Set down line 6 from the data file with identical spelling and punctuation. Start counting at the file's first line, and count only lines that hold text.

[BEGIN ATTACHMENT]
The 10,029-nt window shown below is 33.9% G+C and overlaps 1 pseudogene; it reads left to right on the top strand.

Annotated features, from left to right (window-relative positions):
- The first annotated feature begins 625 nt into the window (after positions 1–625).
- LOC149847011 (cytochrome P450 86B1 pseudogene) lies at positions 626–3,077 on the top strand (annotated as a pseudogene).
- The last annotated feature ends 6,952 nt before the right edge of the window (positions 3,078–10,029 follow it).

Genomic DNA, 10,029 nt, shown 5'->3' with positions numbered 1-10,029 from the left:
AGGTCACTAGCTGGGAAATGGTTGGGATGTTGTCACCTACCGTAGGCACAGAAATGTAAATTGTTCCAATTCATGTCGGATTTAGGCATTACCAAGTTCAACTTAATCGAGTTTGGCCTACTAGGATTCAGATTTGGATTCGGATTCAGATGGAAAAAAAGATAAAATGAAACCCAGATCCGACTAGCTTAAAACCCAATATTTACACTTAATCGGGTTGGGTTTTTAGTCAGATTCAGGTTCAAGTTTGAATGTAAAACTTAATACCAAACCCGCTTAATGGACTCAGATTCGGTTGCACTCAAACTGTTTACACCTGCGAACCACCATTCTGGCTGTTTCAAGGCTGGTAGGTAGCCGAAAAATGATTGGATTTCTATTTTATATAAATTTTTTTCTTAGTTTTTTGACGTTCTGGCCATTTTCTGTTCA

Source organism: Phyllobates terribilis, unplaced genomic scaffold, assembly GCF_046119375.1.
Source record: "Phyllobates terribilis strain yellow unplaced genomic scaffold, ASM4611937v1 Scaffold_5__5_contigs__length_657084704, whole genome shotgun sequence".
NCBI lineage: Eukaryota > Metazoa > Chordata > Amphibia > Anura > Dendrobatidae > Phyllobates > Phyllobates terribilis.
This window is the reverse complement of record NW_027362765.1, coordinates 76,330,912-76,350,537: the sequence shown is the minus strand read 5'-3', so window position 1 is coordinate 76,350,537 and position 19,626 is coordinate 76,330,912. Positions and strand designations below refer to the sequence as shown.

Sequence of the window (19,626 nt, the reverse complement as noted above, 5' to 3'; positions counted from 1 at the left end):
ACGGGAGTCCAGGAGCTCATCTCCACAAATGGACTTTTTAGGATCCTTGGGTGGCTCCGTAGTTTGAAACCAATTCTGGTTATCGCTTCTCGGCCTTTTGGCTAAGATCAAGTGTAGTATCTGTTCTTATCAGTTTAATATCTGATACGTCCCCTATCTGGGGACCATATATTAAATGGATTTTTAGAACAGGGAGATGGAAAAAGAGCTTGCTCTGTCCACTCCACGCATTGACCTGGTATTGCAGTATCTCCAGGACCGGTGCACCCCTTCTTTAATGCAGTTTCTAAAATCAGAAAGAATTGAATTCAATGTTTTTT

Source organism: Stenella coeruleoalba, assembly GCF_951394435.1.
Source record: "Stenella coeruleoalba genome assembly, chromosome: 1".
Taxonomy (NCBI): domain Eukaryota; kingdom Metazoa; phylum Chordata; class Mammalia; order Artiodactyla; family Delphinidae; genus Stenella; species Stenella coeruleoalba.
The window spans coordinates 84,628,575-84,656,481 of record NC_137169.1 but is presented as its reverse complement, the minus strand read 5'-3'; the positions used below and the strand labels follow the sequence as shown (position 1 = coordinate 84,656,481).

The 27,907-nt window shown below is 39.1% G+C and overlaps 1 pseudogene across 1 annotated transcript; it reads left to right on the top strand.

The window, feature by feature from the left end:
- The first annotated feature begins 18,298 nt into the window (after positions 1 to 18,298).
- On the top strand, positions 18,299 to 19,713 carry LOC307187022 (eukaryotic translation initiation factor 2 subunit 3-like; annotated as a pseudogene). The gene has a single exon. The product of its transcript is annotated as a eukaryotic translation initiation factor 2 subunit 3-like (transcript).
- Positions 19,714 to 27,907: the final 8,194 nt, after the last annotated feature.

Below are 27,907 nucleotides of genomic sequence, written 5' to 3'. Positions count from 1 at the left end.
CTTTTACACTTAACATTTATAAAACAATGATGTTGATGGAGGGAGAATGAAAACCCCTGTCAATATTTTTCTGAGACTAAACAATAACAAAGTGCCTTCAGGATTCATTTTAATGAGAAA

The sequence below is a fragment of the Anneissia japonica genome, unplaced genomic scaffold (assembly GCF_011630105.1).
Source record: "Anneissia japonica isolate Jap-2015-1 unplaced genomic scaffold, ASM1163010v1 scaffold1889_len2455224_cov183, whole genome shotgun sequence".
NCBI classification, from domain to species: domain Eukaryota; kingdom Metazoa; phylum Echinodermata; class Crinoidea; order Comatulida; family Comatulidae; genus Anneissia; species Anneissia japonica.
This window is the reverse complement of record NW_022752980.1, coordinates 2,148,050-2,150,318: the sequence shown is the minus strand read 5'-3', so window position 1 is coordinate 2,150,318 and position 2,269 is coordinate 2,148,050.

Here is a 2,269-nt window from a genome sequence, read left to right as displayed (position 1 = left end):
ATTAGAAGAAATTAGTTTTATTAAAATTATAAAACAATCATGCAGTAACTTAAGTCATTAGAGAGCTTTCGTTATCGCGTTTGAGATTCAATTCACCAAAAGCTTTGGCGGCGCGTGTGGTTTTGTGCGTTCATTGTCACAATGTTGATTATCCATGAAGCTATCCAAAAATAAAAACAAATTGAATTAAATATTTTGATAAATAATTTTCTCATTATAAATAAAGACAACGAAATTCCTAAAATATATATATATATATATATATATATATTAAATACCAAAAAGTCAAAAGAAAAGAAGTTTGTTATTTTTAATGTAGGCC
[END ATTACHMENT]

Genomic DNA, 10,029 nt, shown 5'->3' with positions numbered 1-10,029 from the left: